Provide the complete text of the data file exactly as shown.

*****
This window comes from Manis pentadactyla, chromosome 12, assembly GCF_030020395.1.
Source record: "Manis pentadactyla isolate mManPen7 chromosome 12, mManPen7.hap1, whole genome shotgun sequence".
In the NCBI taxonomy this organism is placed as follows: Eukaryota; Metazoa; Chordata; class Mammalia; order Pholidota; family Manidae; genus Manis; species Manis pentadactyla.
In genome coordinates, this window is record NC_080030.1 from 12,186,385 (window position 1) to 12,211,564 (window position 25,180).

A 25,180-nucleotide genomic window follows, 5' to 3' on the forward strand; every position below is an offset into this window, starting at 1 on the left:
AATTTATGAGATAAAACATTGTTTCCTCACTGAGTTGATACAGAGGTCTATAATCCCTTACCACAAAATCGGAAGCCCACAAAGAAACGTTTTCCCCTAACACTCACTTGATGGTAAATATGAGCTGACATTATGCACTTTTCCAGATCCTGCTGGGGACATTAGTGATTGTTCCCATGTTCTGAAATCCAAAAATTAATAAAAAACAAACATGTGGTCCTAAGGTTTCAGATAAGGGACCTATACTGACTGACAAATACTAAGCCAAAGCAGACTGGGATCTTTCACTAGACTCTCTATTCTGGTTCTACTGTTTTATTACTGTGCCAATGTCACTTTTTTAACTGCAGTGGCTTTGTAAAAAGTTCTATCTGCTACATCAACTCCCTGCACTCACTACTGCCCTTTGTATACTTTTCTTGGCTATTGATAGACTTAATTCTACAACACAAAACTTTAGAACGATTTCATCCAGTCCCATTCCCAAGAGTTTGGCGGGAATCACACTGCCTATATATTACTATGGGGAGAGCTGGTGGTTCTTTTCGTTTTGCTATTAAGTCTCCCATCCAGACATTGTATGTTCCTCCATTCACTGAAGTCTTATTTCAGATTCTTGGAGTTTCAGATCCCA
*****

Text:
This window comes from Manis pentadactyla, chromosome 12, assembly GCF_030020395.1.
Source record: "Manis pentadactyla isolate mManPen7 chromosome 12, mManPen7.hap1, whole genome shotgun sequence".
In the NCBI taxonomy this organism is placed as follows: Eukaryota; Metazoa; Chordata; class Mammalia; order Pholidota; family Manidae; genus Manis; species Manis pentadactyla.
In genome coordinates, this window is record NC_080030.1 from 12,186,385 (window position 1) to 12,211,564 (window position 25,180).

A 25,180-nucleotide genomic window follows, 5' to 3' on the forward strand; every position below is an offset into this window, starting at 1 on the left:
AATTTATGAGATAAAACATTGTTTCCTCACTGAGTTGATACAGAGGTCTATAATCCCTTACCACAAAATCGGAAGCCCACAAAGAAACGTTTTCCCCTAACACTCACTTGATGGTAAATATGAGCTGACATTATGCACTTTTCCAGATCCTGCTGGGGACATTAGTGATTGTTCCCATGTTCTGAAATCCAAAAATTAATAAAAAACAAACATGTGGTCCTAAGGTTTCAGATAAGGGACCTATACTGACTGACAAATACTAAGCCAAAGCAGACTGGGATCTTTCACTAGACTCTCTATTCTGGTTCTACTGTTTTATTACTGTGCCAATGTCACTTTTTTAACTGCAGTGGCTTTGTAAAAAGTTCTATCTGCTACATCAACTCCCTGCACTCACTACTGCCCTTTGTATACTTTTCTTGGCTATTGATAGACTTAATTCTACAACACAAAACTTTAGAACGATTTCATCCAGTCCCATTCCCAAGAGTTTGGCGGGAATCACACTGCCTATATATTACTATGGGGAGAGCTGGTGGTTCTTTTCGTTTTGCTATTAAGTCTCCCATCCAGACATTGTATGTTCCTCCATTCACTGAAGTCTTATTTCAGATTCTTGGAGTTTCAGATCCCA